In a letter sent last week to Department of Energy Secretary Samuel Bodman, the Project on Government Oversight (POGO), a Washington, D.C.-based watchdog, cited a number of Ã¢â‚¬Å“serious safety problemsÃ¢â‚¬Â at Pantex, a nuclear weapons assembly facility near Amarillo, Texas, run by BWX Technologies. The source of their information was an anonymous letter from a group of Pantex whistleblowers who claim to have a combined 189 years of experience at the plant.
The employeesÃ¢â‚¬â„¢ letter contained a slew of complaints: degraded conditions, production pressures that create an environment where Ã¢â‚¬Å“risks are not completely understood and considered,Ã¢â‚¬Â dangerously long hours for engineers and other employees, organizational oversight failures, and a Ã¢â‚¬Å“distractedÃ¢â‚¬Â group of senior executives.
In their own letter to the DOE, POGO said theyÃ¢â‚¬â„¢ve confirmed Ã¢â‚¬Å“a number of the problems raised in the letter, including that there is widespread fatigue and overworking of production technicians who work on the warheads. As you know, safety at Pantex is paramount in the nuclear weapons complex because it is responsible for assembling and disassembling nuclear weapons.Ã¢â‚¬Â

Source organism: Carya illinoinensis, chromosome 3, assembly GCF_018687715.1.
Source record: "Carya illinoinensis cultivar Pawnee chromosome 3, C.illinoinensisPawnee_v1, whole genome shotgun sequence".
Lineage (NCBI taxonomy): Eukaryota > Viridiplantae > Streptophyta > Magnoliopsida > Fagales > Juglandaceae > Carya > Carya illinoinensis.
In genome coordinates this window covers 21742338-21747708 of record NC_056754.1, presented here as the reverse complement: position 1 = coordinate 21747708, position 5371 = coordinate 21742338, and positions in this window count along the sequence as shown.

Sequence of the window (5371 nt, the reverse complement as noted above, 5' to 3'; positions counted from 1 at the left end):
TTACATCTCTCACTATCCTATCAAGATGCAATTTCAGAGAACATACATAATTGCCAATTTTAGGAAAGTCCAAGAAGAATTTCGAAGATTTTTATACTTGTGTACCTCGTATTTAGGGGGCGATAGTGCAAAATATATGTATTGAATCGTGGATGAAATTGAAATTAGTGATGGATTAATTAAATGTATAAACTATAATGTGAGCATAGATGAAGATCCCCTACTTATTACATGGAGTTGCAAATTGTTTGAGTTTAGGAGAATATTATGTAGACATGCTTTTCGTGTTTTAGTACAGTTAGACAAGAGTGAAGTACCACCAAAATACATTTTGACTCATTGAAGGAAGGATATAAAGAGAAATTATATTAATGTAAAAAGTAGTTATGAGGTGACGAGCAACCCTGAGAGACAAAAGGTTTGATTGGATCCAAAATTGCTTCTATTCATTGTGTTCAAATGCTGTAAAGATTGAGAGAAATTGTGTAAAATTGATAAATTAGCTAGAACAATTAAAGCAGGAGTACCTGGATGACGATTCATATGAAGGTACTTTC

POGO also told the energy secretary the Ã¢â‚¬Å“excessive work hours are resulting from pressure by Pantex operator BWXT and the National Nuclear Security Administration to meet unrealistic production goals given the size of the workforce. In 2007, the disassembly production goals will increase by 50 percent. This is a recipe for disaster.Ã¢â‚¬Â
There have been a number of safety issues during the past few years that have recently come to light. In 2004, a crack was found in a 1200-kiloton W56 warhead that was being disassembled. Technicians at Pantex attempted to repair the high explosive in haphazard fashion, resulting in a $124,000 fine for safety violations.
In March 2005, there was another potentially dangerous event that occurred during the disassembly of a different W56 warhead. Technicians were found to be using a defective tool. This past November, the DOE fined Pantex $110,000 for violations related to this incident–18 months after the fact. In assessing the fine, the DOE also revealed that an accidental nuclear detonation was a real possibility in this case.